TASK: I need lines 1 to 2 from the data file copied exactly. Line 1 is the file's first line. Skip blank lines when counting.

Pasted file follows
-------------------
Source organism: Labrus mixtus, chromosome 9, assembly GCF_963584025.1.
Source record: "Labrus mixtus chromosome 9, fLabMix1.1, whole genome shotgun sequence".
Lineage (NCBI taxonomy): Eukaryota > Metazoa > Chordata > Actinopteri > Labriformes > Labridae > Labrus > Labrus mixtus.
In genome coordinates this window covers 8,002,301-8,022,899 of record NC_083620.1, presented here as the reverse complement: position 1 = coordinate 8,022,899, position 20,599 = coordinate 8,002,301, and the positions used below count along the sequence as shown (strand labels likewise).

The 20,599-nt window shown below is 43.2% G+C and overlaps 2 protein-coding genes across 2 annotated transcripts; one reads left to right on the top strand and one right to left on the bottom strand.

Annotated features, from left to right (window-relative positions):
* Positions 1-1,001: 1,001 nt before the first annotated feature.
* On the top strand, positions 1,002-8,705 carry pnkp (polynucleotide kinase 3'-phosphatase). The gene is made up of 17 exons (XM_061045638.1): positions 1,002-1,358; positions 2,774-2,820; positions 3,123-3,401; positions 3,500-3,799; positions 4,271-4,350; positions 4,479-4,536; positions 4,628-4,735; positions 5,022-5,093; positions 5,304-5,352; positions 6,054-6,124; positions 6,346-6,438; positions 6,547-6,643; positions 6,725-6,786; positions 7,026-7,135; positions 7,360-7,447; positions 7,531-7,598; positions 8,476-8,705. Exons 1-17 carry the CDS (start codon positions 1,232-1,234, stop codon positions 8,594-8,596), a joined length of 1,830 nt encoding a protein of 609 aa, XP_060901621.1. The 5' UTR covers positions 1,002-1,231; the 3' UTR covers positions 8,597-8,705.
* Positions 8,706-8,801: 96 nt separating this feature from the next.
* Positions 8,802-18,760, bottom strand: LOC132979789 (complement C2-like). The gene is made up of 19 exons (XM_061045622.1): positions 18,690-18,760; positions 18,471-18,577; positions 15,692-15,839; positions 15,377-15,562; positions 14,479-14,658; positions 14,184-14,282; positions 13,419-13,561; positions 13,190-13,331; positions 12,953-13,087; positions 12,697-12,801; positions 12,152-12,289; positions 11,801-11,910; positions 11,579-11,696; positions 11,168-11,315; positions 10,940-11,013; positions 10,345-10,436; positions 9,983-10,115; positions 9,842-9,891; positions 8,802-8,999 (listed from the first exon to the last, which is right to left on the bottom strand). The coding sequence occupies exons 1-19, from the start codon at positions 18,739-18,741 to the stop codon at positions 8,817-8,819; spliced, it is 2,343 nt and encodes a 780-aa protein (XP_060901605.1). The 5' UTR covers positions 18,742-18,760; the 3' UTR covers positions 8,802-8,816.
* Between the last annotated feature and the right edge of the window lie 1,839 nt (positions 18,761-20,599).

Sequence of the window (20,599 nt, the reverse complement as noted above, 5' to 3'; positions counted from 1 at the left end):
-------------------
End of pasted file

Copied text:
Source organism: Labrus mixtus, chromosome 9, assembly GCF_963584025.1.
Source record: "Labrus mixtus chromosome 9, fLabMix1.1, whole genome shotgun sequence".